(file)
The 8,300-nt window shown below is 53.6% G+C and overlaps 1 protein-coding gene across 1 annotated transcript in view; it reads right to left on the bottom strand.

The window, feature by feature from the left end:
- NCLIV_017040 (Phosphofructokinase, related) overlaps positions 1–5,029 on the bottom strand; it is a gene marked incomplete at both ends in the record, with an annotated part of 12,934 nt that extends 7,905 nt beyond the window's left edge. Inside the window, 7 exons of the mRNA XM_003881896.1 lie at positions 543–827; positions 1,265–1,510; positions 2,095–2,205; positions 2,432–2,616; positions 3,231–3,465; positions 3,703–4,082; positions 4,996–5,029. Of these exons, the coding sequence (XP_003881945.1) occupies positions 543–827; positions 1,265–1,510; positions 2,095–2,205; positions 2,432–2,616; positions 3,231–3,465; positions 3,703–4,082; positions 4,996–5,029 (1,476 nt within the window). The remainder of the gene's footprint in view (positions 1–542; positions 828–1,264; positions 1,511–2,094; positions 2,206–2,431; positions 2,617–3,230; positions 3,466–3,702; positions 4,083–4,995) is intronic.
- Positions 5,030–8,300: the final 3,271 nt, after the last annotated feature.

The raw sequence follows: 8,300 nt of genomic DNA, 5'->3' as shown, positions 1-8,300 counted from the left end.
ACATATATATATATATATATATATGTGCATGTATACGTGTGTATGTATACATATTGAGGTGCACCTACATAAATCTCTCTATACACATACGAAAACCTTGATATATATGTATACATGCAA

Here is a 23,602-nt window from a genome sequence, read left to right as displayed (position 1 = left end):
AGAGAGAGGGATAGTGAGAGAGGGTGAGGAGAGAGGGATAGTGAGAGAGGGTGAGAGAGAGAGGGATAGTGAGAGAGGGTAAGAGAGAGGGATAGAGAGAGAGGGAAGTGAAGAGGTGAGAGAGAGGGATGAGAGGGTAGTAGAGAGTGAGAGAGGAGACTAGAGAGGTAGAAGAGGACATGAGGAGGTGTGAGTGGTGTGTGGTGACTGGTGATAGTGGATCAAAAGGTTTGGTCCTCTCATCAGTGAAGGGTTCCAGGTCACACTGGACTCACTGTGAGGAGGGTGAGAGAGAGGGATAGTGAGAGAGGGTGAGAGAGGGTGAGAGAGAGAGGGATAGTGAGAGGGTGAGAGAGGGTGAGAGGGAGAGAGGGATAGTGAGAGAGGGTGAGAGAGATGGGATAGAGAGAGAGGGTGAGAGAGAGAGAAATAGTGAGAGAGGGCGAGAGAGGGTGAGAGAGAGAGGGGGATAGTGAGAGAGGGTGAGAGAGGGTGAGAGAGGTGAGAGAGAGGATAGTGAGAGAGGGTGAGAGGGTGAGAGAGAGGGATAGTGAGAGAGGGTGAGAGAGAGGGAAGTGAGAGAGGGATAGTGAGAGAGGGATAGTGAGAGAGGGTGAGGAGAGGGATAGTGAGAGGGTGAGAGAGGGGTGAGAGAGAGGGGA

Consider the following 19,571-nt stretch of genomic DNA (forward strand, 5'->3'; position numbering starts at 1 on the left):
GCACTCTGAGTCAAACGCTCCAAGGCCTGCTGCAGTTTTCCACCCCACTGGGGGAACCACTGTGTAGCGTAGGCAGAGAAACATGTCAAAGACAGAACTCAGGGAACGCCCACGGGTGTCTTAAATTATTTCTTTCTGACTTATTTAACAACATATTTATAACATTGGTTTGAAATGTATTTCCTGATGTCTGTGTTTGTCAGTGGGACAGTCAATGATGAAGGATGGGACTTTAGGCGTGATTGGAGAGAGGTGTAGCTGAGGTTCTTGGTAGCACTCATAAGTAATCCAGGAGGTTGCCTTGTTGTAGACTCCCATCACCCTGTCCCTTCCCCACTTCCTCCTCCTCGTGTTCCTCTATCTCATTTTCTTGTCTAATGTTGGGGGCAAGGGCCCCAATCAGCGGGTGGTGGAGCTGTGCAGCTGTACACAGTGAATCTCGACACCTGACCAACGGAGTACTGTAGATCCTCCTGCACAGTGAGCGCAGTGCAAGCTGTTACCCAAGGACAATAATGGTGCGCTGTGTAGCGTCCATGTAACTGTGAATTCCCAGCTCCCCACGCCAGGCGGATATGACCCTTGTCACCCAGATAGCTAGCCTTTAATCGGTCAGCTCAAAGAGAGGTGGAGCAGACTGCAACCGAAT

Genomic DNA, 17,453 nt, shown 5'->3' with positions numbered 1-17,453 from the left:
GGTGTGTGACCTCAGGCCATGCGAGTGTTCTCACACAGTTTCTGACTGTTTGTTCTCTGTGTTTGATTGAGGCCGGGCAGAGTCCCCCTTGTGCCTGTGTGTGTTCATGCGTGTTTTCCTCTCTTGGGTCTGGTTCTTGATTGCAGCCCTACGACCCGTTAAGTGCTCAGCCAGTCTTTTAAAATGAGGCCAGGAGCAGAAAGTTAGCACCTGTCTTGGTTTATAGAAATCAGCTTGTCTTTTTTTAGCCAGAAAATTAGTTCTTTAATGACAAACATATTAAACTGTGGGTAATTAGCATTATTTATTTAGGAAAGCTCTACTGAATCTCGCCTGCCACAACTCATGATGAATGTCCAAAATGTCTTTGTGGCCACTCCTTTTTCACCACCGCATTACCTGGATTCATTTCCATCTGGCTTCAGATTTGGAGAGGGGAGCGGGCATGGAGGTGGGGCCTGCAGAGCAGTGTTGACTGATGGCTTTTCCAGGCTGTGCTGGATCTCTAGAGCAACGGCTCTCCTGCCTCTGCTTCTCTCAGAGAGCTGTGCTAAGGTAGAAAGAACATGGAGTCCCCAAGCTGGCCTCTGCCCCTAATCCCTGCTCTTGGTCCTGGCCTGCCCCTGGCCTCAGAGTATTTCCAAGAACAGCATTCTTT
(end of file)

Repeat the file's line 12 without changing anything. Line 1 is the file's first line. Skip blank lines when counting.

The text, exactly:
GGTGTGTGACCTCAGGCCATGCGAGTGTTCTCACACAGTTTCTGACTGTTTGTTCTCTGTGTTTGATTGAGGCCGGGCAGAGTCCCCCTTGTGCCTGTGTGTGTTCATGCGTGTTTTCCTCTCTTGGGTCTGGTTCTTGATTGCAGCCCTACGACCCGTTAAGTGCTCAGCCAGTCTTTTAAAATGAGGCCAGGAGCAGAAAGTTAGCACCTGTCTTGGTTTATAGAAATCAGCTTGTCTTTTTTTAGCCAGAAAATTAGTTCTTTAATGACAAACATATTAAACTGTGGGTAATTAGCATTATTTATTTAGGAAAGCTCTACTGAATCTCGCCTGCCACAACTCATGATGAATGTCCAAAATGTCTTTGTGGCCACTCCTTTTTCACCACCGCATTACCTGGATTCATTTCCATCTGGCTTCAGATTTGGAGAGGGGAGCGGGCATGGAGGTGGGGCCTGCAGAGCAGTGTTGACTGATGGCTTTTCCAGGCTGTGCTGGATCTCTAGAGCAACGGCTCTCCTGCCTCTGCTTCTCTCAGAGAGCTGTGCTAAGGTAGAAAGAACATGGAGTCCCCAAGCTGGCCTCTGCCCCTAATCCCTGCTCTTGGTCCTGGCCTGCCCCTGGCCTCAGAGTATTTCCAAGAACAGCATTCTTT